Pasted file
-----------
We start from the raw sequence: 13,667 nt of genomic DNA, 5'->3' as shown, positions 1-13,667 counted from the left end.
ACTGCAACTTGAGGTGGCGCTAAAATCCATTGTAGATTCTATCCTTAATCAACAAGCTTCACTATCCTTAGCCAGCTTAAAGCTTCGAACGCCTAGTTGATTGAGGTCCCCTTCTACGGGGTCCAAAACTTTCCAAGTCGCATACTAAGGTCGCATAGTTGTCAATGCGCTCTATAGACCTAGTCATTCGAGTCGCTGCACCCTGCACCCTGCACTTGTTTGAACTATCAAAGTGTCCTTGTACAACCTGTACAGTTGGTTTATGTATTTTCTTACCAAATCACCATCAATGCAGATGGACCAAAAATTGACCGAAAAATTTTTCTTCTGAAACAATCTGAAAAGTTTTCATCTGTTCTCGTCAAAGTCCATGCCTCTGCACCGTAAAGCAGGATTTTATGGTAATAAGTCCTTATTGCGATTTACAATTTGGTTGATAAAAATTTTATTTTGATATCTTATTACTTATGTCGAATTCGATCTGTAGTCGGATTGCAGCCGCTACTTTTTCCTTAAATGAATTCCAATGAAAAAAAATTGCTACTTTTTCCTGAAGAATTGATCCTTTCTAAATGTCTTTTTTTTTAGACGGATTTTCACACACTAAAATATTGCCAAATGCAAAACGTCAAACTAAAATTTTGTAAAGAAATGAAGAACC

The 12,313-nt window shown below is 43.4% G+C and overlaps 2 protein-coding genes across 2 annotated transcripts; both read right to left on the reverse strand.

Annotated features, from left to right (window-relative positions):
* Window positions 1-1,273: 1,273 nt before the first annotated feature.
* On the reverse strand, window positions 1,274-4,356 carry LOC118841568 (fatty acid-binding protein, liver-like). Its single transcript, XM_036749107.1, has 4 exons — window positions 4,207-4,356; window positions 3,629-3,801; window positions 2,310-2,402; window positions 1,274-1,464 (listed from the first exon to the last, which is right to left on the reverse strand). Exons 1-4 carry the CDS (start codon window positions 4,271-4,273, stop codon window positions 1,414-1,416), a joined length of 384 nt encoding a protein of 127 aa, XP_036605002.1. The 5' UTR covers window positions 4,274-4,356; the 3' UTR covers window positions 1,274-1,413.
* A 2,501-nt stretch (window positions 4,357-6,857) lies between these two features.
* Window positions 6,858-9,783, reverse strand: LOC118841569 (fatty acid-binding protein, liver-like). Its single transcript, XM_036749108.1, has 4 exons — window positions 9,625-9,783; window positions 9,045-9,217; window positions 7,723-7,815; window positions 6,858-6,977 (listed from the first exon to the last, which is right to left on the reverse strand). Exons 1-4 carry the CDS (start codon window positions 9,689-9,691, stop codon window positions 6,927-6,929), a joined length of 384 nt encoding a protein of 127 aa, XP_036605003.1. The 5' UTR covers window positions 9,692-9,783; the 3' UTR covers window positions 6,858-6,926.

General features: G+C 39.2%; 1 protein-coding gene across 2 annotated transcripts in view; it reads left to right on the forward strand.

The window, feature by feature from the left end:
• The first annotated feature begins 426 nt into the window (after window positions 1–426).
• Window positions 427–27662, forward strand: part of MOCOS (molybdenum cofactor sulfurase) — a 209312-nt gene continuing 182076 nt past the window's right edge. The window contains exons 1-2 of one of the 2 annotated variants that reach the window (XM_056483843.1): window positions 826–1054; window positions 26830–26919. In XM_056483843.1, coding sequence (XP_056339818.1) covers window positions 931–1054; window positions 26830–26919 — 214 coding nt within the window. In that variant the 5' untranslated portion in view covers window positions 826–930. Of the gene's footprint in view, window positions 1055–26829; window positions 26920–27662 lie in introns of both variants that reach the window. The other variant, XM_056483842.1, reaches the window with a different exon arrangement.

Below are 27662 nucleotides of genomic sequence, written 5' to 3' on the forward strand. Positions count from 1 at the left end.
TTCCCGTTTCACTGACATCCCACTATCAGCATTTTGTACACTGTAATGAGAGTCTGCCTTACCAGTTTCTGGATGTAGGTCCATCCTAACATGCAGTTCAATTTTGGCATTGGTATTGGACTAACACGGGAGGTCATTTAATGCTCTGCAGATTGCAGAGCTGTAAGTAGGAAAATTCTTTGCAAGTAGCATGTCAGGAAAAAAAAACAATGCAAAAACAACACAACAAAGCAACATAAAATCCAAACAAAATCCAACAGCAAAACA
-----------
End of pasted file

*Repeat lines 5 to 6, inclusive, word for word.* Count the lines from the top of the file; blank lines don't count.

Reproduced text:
* Window positions 1-1,273: 1,273 nt before the first annotated feature.
* On the reverse strand, window positions 1,274-4,356 carry LOC118841568 (fatty acid-binding protein, liver-like). Its single transcript, XM_036749107.1, has 4 exons — window positions 4,207-4,356; window positions 3,629-3,801; window positions 2,310-2,402; window positions 1,274-1,464 (listed from the first exon to the last, which is right to left on the reverse strand). Exons 1-4 carry the CDS (start codon window positions 4,271-4,273, stop codon window positions 1,414-1,416), a joined length of 384 nt encoding a protein of 127 aa, XP_036605002.1. The 5' UTR covers window positions 4,274-4,356; the 3' UTR covers window positions 1,274-1,413.